Cabinet secretaries and policymaking


WHO makes public policy? To be precise, who makes it in our system of government?

It’s time to ask the question, because the horde of men and women who took office last Friday, as the heads of government departments and various agencies, need to be clarified about their role in the policymaking process and the limits of their authority. They were not appointed to serve as czars or czarinas in their respective turf.

The issue needs to be raised because some appointees have hastily announced major policy changes on their turf that have alarmed certain sectors and groups that will be adversely affected by the policies.

One such appointee is Ms. Gina Lopez, who was named as head of the Department of Environment and Natural Resources (DENR). Even before she was sworn in, she already ignited a storm with careless talk of a sweeping audit of mining companies and the revision of public policy in the mining industry

Drawing similar alarm and scrutiny were certain appointees coming from the Left and recommended by top leaders of the Communist Party of the Philippines (CPP) and the National Democratric Front (NDF). Conservatives and members of the military establishment are anxious to know about how their ideological background will impact policymaking on their turf.

We think it is worrisome that some nominees have not gone through sufficient vetting, of their professional backgrounds and their fitness for the offices to which they have been assigned. The Duterte administration should not replicate the colossal blunders of the Aquino regime.

So that Cabinet appointees and their critics do not engage too early in argument and recrimination, we urge that everyone step back and examine the fundamentals of policymaking and the authority of the Cabinet in our system of government. This way, we can determine whether the Cabinet secretaries are overstepping the bounds of their authority.

Everyone should also remember that appointees will be subject to confirmation by the Commission on Appointments (CA).

Article VII, Section 16, of the Constitution defines the nominating power of the President and the consenting power of Congress regarding appointments to the government bureaucracy.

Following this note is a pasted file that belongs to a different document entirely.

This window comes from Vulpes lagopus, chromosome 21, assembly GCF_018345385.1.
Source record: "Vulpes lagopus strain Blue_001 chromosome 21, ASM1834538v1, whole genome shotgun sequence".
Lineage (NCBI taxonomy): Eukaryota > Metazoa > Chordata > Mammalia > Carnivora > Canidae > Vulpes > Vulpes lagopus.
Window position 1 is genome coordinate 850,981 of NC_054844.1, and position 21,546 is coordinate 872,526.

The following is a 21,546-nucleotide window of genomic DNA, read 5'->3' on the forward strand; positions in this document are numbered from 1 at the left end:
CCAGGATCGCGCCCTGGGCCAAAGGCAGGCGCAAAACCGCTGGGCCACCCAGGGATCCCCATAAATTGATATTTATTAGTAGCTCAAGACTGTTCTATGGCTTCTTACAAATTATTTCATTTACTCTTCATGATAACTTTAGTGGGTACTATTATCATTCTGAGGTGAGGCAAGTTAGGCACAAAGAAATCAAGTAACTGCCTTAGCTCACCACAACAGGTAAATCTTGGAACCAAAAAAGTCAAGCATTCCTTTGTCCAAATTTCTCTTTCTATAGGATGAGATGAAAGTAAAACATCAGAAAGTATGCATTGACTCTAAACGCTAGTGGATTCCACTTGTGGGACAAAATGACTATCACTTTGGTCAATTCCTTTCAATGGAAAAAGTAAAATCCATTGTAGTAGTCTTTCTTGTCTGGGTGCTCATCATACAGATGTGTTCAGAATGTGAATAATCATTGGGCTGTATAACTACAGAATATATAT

The Constitution requires transparency. When people are nominated by the President to become Cabinet members, the Constitution requires that they be confirmed by the CA before they can take office, so that facts about them can become known before they are given the powers of public office.

The confirmation process is the venue where the public and interested groups can raise specific objections to the appointments.

Concerning the role of Cabinet secretaries in policymaking, it is well to remember that their role is mainly recommendatory.

Several actors have a hand to play in the policymaking process. The key actors are:

1. Congress – Policies are usually created by the legislative branch, which creates and legitimates policy in the form of new laws.

2. The President – The President may also create public policy by putting the issue on his legislative agenda, by including it in his budget proposal, by vetoing a law made by Congress, or by issuing an executive order that establishes a new policy or augments an existing one. Cabinet secretaries normally advise the President in this policymaking role.

3. Government bureaucracy – at national and local level the bureaucracy may create and enhance policy through its power to regulate.

4. The Judiciary – When the Supreme Court rules on what the government can or cannot do, it performs a policymaking role.

There was a major dustup between Ms. Lopez and mining-industry players because she short-circuited the policymaking process with her hasty policy pronouncements. She seems unaware that Cabinet secretaries do not make policy; their work is in policy implementation and regulation.


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  1. Auditing the mining industry does not equate to a change in policy. Absolutely no change in policy has been pronounced yet.